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  22. Zsófia Zvolenszky (2012). Against Sainsbury’s Irrealism About Fictional Characters: Harry Potter as an Abstract Artifact. Hungarian Philosophical Review (Magyar Filozófiai Szemle) (4):83-109.score: 45.0
  23. Carl Plantinga (2010). “I Followed the Rules, and They All Loved You More”: Moral Judgment and Attitudes Toward Fictional Characters in Film. Midwest Studies in Philosophy 34 (1):34-51.score: 45.0
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  24. Reina Hayaki (2011). Yagisawa on Trans-Indexical Individuals and Fictional Characters. Analytic Philosophy 52 (4):283-292.score: 45.0
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  25. David B. Suits (1994). Fictional Characters Are Just Like Us. Philosophy and Literature 18 (1):105-108.score: 45.0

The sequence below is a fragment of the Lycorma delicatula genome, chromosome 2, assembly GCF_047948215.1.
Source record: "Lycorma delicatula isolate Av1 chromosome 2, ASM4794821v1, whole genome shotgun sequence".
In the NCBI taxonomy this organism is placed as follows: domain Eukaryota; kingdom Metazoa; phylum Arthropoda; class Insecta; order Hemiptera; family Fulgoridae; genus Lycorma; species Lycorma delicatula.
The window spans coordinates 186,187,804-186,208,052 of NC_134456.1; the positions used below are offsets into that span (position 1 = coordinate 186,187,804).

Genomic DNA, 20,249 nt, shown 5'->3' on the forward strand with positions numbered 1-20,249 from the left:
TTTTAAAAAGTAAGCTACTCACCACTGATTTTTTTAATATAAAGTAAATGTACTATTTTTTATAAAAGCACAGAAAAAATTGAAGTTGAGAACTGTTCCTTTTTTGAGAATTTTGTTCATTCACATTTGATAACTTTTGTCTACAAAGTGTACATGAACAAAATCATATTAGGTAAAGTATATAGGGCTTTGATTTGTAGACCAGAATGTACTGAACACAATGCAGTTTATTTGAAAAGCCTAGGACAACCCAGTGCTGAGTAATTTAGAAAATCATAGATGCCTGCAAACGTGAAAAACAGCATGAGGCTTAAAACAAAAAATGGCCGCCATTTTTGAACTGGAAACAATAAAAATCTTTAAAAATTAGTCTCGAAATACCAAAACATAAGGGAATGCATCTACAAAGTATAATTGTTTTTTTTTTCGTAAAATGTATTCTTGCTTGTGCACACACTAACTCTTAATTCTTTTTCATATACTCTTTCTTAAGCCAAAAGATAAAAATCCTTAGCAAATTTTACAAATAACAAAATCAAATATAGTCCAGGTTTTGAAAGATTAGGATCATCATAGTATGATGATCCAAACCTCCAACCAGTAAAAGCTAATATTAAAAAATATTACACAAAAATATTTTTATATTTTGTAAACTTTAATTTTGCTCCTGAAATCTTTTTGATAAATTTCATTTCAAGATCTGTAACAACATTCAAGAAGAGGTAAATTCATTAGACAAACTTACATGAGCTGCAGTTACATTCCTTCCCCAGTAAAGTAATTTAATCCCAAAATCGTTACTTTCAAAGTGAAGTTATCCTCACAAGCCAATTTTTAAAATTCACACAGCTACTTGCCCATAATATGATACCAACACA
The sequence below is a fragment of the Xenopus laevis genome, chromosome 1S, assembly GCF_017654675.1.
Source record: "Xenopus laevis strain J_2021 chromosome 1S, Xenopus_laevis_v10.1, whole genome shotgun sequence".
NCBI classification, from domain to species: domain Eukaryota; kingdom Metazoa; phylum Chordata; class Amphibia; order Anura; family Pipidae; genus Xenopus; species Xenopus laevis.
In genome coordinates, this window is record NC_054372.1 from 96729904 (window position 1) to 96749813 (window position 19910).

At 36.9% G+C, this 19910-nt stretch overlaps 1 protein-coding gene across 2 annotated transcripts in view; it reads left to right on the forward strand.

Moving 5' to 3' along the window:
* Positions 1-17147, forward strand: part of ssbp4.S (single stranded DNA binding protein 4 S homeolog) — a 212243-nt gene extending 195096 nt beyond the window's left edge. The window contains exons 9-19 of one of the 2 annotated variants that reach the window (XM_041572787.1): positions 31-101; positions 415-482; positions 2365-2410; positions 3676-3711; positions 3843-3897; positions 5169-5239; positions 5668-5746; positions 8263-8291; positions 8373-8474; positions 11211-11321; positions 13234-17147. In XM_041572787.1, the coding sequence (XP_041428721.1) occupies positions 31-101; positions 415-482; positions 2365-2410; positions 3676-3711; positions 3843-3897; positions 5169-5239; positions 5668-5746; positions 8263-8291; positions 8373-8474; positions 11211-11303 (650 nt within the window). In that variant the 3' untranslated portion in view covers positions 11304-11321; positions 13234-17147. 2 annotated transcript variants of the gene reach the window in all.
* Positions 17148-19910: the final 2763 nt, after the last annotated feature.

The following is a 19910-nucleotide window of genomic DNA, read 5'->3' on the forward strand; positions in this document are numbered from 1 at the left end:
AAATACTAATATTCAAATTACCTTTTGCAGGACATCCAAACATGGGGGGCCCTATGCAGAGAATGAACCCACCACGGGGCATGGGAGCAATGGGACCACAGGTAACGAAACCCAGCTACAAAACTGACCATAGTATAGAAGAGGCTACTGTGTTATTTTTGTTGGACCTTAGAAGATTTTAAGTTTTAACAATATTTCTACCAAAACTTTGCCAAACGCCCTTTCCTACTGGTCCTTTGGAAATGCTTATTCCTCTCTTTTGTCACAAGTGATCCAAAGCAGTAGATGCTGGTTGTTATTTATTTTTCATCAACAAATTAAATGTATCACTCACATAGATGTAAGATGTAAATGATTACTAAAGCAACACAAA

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  26. Reina Hayaki (2009). Fictional Characters as Abstract Objects: Some Questions. American Philosophical Quarterly 46 (2):141 - 149.score: 45.0
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  27. William Flesch (2010). What We Think About When We Think About Fictional Characters. Symploke 18 (1):327-332.score: 45.0
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  28. Peter Keating & Alberto Cambrosio (1997). Helpers and Suppressors: On Fictional Characters in Immunology. [REVIEW] Journal of the History of Biology 30 (3):381 - 396.score: 45.0
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  29. Catherine Osborne (2009). Selves and Other Selves in Aristotle's Eudemian Ethics Vii 12. Ancient Philosophy 29 (2):349-371.score: 45.0